Sunday, September 23, 2018 Text is available under the CC BY-SA 3.0 licence.

Gerard Manley Hopkins

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What would the world be, once bereft
Of wet and of wildness? Let them be left,
O let them be left, wildness and wet;
Long live the weeds and the wilderness yet.
--
Inversnaid, lines 13-16

 
Gerard Manley Hopkins

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I like that saying of Thoreau’s that “in wildness is the preservation of the world.” Settlers on this continent from the beginning have been seeking that wilderness and its wildness. The explorers and pioneers were out on the edge, seeking that wildness because they could sense that in Europe everything had become locked tight with things. The things were owned by all the same people and all of the roads went in the same direction forever. When we got here there was a sense of possibility and new direction, and it had to do with wildness.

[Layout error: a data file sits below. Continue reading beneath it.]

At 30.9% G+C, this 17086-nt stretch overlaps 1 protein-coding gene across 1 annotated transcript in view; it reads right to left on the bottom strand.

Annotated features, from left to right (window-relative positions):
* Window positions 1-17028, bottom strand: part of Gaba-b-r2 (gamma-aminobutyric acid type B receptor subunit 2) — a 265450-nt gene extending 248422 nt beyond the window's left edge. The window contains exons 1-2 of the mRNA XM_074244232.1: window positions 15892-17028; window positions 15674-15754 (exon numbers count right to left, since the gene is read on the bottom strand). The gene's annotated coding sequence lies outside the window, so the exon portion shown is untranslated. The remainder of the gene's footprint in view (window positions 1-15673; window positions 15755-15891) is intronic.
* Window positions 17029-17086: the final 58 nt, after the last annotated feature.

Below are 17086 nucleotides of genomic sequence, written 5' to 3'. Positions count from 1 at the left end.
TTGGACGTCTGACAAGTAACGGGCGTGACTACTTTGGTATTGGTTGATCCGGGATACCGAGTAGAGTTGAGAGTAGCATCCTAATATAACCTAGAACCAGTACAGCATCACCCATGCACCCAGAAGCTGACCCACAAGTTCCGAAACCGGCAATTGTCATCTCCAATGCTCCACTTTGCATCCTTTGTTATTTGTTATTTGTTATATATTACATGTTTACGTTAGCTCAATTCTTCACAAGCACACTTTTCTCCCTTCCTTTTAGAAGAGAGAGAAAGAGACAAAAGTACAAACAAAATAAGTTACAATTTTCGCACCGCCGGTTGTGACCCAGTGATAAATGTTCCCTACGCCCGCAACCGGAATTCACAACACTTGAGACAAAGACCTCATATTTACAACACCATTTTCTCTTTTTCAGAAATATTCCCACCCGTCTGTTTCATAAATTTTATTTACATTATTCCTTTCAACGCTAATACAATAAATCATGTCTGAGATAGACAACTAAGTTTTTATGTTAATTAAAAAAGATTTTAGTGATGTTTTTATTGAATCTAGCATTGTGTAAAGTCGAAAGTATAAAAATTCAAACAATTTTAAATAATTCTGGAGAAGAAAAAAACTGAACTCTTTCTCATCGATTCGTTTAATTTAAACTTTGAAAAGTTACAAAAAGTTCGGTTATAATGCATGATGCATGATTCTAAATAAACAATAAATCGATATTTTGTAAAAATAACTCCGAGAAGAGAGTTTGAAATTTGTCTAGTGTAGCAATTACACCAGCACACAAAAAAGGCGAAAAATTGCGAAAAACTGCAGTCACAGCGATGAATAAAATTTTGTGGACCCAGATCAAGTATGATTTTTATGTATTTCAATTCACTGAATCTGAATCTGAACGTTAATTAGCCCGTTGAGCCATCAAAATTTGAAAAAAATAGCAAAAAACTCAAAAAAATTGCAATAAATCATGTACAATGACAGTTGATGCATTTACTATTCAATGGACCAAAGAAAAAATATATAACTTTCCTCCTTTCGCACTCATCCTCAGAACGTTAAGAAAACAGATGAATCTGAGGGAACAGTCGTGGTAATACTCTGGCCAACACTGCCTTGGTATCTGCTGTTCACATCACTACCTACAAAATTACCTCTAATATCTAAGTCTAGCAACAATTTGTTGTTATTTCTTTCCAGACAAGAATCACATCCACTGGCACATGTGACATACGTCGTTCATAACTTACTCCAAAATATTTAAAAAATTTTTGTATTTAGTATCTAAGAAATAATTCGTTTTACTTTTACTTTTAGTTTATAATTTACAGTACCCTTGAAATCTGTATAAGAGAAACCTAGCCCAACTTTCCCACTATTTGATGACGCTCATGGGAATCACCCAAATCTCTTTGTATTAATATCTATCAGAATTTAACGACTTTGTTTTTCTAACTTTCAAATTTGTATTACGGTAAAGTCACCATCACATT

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In God's wildness lies the hope of the world — the great fresh, unblighted, unredeemed wilderness. The galling harness of civilization drops off, and wounds heal ere we are aware.

 
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In wildness is the preservation of the world.

 
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